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Takin' Off

Herbie Hancock

Takin' Off
(Blue Note)

Takin' Off



Herbie Hancock, piano; Dexter Gordon, tenor sax; Freddie Hubbard, trumpet;
Butch Warren, bass; Billy Higgins, drums.

1. Watermelon Man (Herbie Hancock) 7:09
2. Three Bags Full (Herbie Hancock) 5:27
3. Empty Pockets (Herbie Hancock) 6:09
4. The Maze (Herbie Hancock) 6:45
5. Driftin' (Herbie Hancock) 6:58
6. Alone And I (Herbie Hancock) 6:27
Produced by ALFRED LION
Cover Photo by REID MILES
Cover Design by REID MILES
Recording by RUDY VAN GELDER
Recorded on May 28, 1962,
Englewood Cliffs, NJ.


As the first solo album by Herbie Hancock, this record will serve for many listeners as an introduction to the talents of a young and unmistakably promising artist who recently signed an exclusive Blue Note contract.

For this maiden voyage as captain of a team, Herbie did not stint himself in the selection of crew members. Freddie Hubbard, of course, is an old Blue Note friend, familiar through his work with Art Blakey and other groups, including his own. Dexter Gordon is enjoying a major renaissance since his emergence during the past year via the Manhattan jazz clubs and his own Blue Note LPs. With the first-rate rhythmic support of Billy Higgins (who impressed me a couple of years ago with the Joe Castro--Teddy Edwards Quartet in Hollywood) and Butch Warren, Herbie was assured of "takin' off" in style.

"Watermelon Man" (remember the 1938 Ellington record by that name? No connection) is a strongly gospel-infused 16-bar theme. Herbie establishes the mood immediately with his opening vamp: quarter note rest, two eighths, followed by eighth and dotted quarter-rhythmically a typical gospel figure-after which the horns state the theme, mainly in unison. Freddie's solo stays firmly in the mood of the piece: despite the occasional unpredictable excursions into sixteenth notes, the overall feeling is basic and earthy. After Dexter has successfully plowed another part of the same field, Herbie takes over for a solo in which, interestingly, one hears the echo of sounds that were a part of the Blue Note scene around the time of his birth-men like Albert Ammons and Meade Lux Lewis.

Speaking of the composition, Herbie says: "In reflecting on my childhood I recalled the cry of the watermelon man making his rounds through the back streets and alleys of Chicago's south side. The wheels of his wagon beat out the rhythm on the cobblestones."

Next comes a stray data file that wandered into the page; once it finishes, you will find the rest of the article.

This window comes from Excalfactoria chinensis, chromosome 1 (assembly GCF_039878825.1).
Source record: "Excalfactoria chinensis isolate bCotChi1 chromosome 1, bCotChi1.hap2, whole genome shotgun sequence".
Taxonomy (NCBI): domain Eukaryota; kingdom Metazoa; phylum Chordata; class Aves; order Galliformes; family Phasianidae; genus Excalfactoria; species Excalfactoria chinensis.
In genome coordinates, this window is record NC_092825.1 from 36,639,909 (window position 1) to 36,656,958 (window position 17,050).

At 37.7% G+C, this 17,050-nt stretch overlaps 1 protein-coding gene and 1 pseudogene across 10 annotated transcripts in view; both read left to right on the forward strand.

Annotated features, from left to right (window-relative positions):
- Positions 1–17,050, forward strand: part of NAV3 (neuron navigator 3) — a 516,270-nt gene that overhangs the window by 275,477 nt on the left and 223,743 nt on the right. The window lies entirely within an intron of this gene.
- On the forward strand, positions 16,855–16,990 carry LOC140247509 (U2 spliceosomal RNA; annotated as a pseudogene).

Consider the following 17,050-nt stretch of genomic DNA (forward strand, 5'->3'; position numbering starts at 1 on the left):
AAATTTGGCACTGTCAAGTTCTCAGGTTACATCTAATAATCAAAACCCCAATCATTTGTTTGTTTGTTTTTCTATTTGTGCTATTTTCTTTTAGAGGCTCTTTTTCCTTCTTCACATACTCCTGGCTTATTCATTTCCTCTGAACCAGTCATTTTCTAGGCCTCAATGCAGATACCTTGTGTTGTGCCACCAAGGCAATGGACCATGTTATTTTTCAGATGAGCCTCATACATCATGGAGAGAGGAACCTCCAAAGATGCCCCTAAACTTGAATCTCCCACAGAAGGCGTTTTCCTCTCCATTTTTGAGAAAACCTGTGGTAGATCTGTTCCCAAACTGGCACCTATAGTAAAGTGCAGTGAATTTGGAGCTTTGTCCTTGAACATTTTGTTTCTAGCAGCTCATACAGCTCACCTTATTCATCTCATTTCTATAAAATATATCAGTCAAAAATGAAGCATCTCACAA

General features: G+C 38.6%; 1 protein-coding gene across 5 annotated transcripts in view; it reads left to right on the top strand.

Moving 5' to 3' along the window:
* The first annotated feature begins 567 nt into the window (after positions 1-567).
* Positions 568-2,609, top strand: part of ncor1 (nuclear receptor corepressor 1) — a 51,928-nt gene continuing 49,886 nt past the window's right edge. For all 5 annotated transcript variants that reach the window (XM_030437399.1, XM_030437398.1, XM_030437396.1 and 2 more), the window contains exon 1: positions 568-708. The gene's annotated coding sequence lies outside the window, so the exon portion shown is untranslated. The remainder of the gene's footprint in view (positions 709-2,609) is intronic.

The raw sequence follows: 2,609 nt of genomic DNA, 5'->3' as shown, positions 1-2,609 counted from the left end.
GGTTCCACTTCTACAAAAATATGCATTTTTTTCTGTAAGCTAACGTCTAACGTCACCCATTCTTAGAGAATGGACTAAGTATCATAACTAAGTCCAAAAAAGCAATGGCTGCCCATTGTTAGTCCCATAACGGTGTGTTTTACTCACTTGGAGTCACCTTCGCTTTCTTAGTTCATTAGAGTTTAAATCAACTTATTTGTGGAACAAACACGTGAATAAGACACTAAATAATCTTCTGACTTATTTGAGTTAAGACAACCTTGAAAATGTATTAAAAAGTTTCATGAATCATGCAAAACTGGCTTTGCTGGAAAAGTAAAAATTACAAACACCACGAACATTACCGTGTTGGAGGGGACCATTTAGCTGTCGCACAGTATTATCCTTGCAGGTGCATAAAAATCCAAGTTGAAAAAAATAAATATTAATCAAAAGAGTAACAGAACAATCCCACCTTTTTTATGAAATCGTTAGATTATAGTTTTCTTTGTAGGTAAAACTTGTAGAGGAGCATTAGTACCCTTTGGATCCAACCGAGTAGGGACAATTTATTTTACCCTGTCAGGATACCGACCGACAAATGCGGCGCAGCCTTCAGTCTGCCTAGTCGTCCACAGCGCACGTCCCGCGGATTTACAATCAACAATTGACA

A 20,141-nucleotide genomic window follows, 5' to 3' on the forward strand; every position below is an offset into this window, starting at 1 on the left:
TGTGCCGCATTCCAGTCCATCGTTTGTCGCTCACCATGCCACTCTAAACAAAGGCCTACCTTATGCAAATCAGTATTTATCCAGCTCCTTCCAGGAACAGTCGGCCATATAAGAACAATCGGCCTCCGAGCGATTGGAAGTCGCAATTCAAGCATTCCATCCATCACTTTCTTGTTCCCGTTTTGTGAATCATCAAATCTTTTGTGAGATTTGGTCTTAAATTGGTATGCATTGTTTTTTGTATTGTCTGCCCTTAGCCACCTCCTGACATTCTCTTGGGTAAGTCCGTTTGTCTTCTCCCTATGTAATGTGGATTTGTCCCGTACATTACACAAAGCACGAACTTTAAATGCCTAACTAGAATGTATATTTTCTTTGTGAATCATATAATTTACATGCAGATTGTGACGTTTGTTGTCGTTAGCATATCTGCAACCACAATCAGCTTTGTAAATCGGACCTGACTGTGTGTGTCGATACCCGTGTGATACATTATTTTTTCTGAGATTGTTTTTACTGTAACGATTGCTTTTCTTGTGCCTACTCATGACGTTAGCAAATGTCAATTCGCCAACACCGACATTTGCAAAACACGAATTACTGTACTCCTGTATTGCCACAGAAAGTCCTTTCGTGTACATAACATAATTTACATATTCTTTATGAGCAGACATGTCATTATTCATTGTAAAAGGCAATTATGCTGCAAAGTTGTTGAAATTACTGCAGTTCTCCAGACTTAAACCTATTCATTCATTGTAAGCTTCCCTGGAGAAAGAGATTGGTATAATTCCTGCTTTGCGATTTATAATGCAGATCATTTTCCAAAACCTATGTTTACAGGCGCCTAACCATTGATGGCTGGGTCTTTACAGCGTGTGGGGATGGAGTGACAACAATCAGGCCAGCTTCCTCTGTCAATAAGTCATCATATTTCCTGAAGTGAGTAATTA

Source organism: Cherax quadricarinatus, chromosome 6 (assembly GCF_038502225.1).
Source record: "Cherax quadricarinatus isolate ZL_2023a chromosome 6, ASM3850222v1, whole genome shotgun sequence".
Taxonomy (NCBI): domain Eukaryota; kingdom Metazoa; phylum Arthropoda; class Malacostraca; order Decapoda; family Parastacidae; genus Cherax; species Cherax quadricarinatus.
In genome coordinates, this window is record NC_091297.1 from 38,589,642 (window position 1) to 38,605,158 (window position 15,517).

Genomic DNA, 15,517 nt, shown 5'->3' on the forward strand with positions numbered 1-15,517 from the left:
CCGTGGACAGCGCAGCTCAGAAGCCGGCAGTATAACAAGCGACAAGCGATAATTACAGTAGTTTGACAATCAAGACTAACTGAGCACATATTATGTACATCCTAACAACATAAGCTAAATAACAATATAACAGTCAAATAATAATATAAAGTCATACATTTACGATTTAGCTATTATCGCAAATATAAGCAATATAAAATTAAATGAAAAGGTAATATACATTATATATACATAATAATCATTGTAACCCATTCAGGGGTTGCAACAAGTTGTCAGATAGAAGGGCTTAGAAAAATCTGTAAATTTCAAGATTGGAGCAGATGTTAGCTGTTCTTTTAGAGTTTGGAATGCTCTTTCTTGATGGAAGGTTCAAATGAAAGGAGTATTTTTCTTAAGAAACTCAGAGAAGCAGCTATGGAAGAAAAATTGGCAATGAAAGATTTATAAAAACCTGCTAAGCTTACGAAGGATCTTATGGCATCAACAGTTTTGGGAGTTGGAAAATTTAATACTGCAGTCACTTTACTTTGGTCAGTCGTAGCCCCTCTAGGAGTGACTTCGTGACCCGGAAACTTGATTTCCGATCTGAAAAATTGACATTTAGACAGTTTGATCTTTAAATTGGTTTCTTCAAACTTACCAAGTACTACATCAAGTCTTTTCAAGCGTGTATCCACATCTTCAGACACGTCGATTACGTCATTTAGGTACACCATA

"Three Bags Full" was so named because says Herbie, "Each of the three soloists plays out of a different bag. Also this is a line from Baa Baa Black Sheep, which makes you think of a shepherd, and in a way the tune does have something of the sound of a shepherd maybe way off in Baghdad or somewhere." The tune, a waltz, suggests something of the mood of Miles' group with Coltrane in the late 1950's, with Dexter's long flat tones (flat in terms of vibrato, not intonation) evocative of the earlier Trane. Herbie's solo here is beautifully executed in right hand single note lines, later easing into a chorded passage, with a left hand that is supplementary and never perfunctory.

"Empty Pockets" ("I was in a sad financial state when I wrote this") is a moderato blues with long pickup phrases leading to an eighth and quarter note. Herbie returns here to the simple, funky groove of Watermelon Man, but this time with a straight blues rather than a gospel feel.

"The Maze" is an ear-catching minor theme with one noteworthy point: during the first two of Herbie's three solo appearances (the one after the opening ensemble, and one between the trumpet and tenor solos) Butch and Billy improvise freely instead of playing time. "To me," says Herbie, "this not only added interest but allowed more rhythmic freedom." The tune, he points out, "seems to go along the bent paths of a maze, to which the final solution is never reached-notice that the performance doesn't have a real tonic ending."

"Driftin'" as Herbie observes, has something of a loping quality in the whole performance. A 32-bar theme, it is stated by the ensemble except for the second eight, on which Herbie takes over. If Freddie's sound is softer and less brash on this track, there is a reason: he is playing fluegelhorn. Herbie stretches out for two choruses, again blending ideas and execution skillfully; notice especially the run at bar 14 of his first chorus, and the increased blues-consciousness of the second chorus.

"Alone and I" is a ballad, in A. "I am very much interested in chord color in music," says Herbie, "and this tune displays much of what I have been working on in that vein." Dexter's pretty mood is well served by the attractive melody. Herbie rightly considers that this is the most interesting tune on the album and that it includes his best solo.

Summing up his feeling about the session, Herbie concludes: "I was happy with the way the fellows worked with each other, and with me. I particularly like Dexter Gordon's solos on "Maze" and "Watermelon Man," and Freddie Hubbard's work on "Empty Pockets" and "Driftin'"

--LEONARD FEATHER, from the liner notes.




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